South Asian Ways of Silk: A Patchwork of Biology, Manufacture, Culture and History
- About the Book
Silk has been known and used in China, South Asia and Europe since ancient times. Its cultivation, based mainly on the mulberry silkworm, is also old, dating back over 4,500 years to the Chinese empress, Leizu, who according to tradition both discovered sericulture and invented the silk loom. Sericulture reached South Asia a few hundred years later. Throughout the region today, sericulture and silk production provide a livelihood to millions of people in the poorest strata of society, not least tribal women. Here India dominates, being the second largest producer of silk in the world after China.
The history of mulberry silk is well known and much has been written on its cultivation and production, especially by and for specialists. The scope and purpose of this volume is quite different, however. Aimed at a broader readership, it presents the diversity and complexity of sericulture and silk production across South Asia and Myanmar within a single, highly illustrated book. A key wish is to make clear to people in the region what is happening in their neighbouring countries and to promote contacts and exchange of knowledge of silk and biological materials between the countries.
In addition, the book offers the experiences of silk specialists and suggests ways in which the production of silk might be increased, in particular in the countries neighbouring India where there is potential for increased silk production. Significantly, it suggests alternatives to mulberry silk, which is not without environmental and ethical issues. Special attention is paid to Eri silk, which has similarities to soft cotton and is regarded by many as the most comfortable of all textiles. Its host plant (castor) requires only a fraction of the water necessary for cultivation of cotton and generally its silk moth is not killed during production (whereas harvesting mulberry moth cocoons involves killing the larvae inside).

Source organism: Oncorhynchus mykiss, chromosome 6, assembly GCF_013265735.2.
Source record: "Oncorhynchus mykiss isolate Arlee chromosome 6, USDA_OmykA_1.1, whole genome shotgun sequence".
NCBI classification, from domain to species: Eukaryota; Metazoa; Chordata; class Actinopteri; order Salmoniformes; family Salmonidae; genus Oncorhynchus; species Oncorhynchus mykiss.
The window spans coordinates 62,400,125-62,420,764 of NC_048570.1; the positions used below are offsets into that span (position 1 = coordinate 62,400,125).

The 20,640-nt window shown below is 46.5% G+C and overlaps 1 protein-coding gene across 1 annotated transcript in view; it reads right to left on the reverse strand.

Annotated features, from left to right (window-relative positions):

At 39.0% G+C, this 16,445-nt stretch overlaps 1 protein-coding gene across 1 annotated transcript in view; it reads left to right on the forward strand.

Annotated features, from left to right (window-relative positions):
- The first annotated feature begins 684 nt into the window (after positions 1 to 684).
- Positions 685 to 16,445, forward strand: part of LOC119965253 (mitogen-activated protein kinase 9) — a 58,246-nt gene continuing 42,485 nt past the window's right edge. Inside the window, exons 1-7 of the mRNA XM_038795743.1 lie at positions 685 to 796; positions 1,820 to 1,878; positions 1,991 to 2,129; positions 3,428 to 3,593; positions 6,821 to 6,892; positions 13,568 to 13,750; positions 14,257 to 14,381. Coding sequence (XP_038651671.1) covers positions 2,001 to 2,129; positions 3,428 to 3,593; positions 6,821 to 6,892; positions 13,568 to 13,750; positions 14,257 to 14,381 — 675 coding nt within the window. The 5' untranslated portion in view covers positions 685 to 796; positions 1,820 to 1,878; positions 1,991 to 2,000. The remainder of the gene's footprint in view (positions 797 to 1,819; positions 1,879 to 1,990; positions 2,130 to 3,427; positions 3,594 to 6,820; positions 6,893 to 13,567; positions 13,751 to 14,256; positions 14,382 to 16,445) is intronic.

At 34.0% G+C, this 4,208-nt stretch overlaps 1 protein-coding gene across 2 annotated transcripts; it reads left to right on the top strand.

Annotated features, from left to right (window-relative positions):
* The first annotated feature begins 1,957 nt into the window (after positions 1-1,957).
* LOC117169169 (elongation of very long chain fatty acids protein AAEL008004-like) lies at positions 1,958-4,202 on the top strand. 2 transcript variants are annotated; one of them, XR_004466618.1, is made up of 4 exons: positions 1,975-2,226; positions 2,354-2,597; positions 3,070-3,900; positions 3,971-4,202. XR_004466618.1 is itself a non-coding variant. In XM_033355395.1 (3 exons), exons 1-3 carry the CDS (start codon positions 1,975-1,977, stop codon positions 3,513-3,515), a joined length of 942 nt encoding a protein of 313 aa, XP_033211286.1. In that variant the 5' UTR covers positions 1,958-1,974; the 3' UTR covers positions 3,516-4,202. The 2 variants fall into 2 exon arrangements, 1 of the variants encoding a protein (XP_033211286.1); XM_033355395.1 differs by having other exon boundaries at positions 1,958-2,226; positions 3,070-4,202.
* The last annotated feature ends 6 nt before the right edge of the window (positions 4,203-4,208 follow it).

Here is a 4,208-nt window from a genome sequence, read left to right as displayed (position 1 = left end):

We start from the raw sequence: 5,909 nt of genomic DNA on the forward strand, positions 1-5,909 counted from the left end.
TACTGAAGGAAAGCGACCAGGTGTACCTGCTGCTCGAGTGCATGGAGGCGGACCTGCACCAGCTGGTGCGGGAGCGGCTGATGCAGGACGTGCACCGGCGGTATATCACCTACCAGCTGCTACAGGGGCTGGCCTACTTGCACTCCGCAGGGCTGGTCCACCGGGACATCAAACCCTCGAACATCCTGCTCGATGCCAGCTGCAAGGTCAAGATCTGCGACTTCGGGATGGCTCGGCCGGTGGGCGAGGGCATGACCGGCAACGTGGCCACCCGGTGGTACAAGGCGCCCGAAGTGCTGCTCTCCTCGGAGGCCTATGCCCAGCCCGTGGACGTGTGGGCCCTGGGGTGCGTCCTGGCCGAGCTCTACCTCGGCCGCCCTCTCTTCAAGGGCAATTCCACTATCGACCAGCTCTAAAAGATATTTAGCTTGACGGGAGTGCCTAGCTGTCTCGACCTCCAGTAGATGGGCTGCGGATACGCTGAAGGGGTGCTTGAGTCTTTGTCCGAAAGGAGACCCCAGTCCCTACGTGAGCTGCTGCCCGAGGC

The result is a fascinating exploration of the world of silk in South Asia, a volume that will interest and intrigue not just hobbyists and silk lovers but also policy-makers and development specialists, while providing a useful handbook to silk specialists as well.
- About the Authors
- Now retired from his position at the University of Copenhagen, Ole Zethner is an international entomologist, agro-forester and agricultural and tree-planting development advisor. Resident for longer periods and travelling in South Asia over five decades, he has long promoted sericulture and both planned and evaluated thousands of Farmer Field Schools in three countries in the region.
- Rie Koustrup has taught in Danish schools for more than four decades and been actively engaged in educational exchanges between Denmark, Kenya and Burkina Faso during this time. An accomplished sericulturist, she contributed the bulk of the illustrations to this volume.
- Dilip Barooah is a textile technologist with more than 35 years experience in the industry in India, South Africa and Germany. He is founder of Fabric Plus Pvt. Ltd., a silk manufacturing (fibre-to-fabric) and exporting company that directly and indirectly impacts more the 50,000 livelihoods, mostly tribal women in rural Assam.
- Subject Areas